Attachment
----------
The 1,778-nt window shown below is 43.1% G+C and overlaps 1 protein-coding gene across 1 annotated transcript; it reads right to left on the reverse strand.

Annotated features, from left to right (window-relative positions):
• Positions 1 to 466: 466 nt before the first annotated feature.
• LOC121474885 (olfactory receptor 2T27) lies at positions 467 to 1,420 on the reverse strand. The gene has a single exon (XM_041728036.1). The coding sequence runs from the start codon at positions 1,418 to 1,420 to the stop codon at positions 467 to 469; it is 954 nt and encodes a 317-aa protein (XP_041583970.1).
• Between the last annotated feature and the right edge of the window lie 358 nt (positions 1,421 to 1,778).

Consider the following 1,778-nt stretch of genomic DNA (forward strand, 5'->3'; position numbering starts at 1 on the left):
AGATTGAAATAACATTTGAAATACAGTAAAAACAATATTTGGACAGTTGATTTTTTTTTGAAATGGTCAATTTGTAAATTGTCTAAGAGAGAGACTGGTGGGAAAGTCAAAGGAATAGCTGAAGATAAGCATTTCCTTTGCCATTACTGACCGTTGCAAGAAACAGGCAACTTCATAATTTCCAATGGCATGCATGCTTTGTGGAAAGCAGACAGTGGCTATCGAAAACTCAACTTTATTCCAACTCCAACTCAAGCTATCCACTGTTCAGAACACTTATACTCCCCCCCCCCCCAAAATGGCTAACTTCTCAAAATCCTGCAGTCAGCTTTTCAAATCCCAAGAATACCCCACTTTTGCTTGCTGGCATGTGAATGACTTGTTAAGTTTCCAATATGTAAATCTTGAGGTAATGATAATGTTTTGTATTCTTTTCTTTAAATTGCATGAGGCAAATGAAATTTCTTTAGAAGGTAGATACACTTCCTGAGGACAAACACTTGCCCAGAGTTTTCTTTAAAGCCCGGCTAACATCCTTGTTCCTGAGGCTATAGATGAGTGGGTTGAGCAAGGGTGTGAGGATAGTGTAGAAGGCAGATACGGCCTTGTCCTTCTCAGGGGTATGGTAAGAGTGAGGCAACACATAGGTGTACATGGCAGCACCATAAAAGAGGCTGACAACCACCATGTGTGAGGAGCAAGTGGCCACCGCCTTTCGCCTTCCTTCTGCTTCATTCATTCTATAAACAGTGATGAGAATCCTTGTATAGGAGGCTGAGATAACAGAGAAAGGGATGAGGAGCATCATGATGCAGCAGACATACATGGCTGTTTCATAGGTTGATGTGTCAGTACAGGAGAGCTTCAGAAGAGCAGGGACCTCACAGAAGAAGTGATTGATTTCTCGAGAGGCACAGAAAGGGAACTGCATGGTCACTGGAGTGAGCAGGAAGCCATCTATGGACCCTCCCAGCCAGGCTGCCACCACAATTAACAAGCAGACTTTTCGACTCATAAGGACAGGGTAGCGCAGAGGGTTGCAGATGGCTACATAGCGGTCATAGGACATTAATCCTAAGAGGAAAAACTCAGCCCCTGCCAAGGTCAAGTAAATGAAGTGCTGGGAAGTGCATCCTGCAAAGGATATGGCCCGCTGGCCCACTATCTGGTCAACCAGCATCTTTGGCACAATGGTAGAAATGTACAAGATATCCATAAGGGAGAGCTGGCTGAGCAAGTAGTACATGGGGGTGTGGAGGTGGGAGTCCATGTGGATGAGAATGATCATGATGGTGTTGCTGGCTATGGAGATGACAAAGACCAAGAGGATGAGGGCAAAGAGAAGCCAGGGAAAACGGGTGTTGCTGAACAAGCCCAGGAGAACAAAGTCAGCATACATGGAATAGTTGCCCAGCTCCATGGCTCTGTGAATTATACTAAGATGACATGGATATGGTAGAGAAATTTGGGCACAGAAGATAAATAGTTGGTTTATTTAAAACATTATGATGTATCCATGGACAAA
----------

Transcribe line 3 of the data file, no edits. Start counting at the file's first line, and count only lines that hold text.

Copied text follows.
• Positions 1 to 466: 466 nt before the first annotated feature.